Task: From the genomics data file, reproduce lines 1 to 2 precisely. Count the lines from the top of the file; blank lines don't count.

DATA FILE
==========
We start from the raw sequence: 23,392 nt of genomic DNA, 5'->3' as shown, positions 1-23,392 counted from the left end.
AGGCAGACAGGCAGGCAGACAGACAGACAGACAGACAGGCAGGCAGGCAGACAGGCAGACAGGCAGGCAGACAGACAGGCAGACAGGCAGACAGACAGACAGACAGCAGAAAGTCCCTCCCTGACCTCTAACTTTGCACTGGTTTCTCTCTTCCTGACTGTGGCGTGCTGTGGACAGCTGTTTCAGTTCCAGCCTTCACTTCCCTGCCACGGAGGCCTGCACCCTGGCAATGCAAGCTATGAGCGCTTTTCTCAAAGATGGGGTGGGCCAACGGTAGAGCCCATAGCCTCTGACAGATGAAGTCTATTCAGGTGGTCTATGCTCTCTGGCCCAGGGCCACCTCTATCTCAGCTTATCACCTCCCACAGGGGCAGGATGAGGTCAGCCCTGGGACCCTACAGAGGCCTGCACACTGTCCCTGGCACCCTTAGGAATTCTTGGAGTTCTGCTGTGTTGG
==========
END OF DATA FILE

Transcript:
We start from the raw sequence: 23,392 nt of genomic DNA, 5'->3' as shown, positions 1-23,392 counted from the left end.
AGGCAGACAGGCAGGCAGACAGACAGACAGACAGACAGGCAGGCAGGCAGACAGGCAGACAGGCAGGCAGACAGACAGGCAGACAGGCAGACAGACAGACAGACAGCAGAAAGTCCCTCCCTGACCTCTAACTTTGCACTGGTTTCTCTCTTCCTGACTGTGGCGTGCTGTGGACAGCTGTTTCAGTTCCAGCCTTCACTTCCCTGCCACGGAGGCCTGCACCCTGGCAATGCAAGCTATGAGCGCTTTTCTCAAAGATGGGGTGGGCCAACGGTAGAGCCCATAGCCTCTGACAGATGAAGTCTATTCAGGTGGTCTATGCTCTCTGGCCCAGGGCCACCTCTATCTCAGCTTATCACCTCCCACAGGGGCAGGATGAGGTCAGCCCTGGGACCCTACAGAGGCCTGCACACTGTCCCTGGCACCCTTAGGAATTCTTGGAGTTCTGCTGTGTTGG